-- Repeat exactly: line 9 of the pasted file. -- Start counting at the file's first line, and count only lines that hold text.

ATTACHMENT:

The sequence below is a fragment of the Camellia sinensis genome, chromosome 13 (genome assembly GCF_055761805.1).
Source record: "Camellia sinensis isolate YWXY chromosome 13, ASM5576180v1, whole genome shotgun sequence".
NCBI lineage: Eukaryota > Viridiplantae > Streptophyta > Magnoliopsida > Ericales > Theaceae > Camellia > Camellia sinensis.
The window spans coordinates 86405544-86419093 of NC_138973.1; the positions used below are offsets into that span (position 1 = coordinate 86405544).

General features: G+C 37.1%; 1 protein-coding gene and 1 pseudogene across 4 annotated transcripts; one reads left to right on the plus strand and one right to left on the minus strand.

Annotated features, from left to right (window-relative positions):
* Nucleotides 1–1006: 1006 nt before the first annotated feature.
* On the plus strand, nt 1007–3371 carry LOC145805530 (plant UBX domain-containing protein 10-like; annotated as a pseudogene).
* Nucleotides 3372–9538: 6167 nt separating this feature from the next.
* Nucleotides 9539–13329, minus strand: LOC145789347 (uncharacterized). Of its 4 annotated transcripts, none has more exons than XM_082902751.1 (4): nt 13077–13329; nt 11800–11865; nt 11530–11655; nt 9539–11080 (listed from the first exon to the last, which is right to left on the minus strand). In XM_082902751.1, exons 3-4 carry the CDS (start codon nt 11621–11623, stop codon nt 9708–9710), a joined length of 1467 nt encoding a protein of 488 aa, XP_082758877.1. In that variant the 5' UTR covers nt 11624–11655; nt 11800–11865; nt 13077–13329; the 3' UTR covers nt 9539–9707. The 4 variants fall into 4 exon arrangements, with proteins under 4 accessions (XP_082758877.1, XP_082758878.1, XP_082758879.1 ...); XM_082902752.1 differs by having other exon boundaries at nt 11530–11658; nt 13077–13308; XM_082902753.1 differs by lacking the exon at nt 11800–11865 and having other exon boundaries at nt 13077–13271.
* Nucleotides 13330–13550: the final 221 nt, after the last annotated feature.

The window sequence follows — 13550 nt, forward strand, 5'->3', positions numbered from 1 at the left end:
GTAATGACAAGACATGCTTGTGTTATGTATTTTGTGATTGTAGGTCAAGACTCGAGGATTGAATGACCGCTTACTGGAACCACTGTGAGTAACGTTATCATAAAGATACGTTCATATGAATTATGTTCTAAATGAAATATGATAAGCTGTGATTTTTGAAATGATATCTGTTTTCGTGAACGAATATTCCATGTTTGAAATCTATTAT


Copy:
* Nucleotides 3372–9538: 6167 nt separating this feature from the next.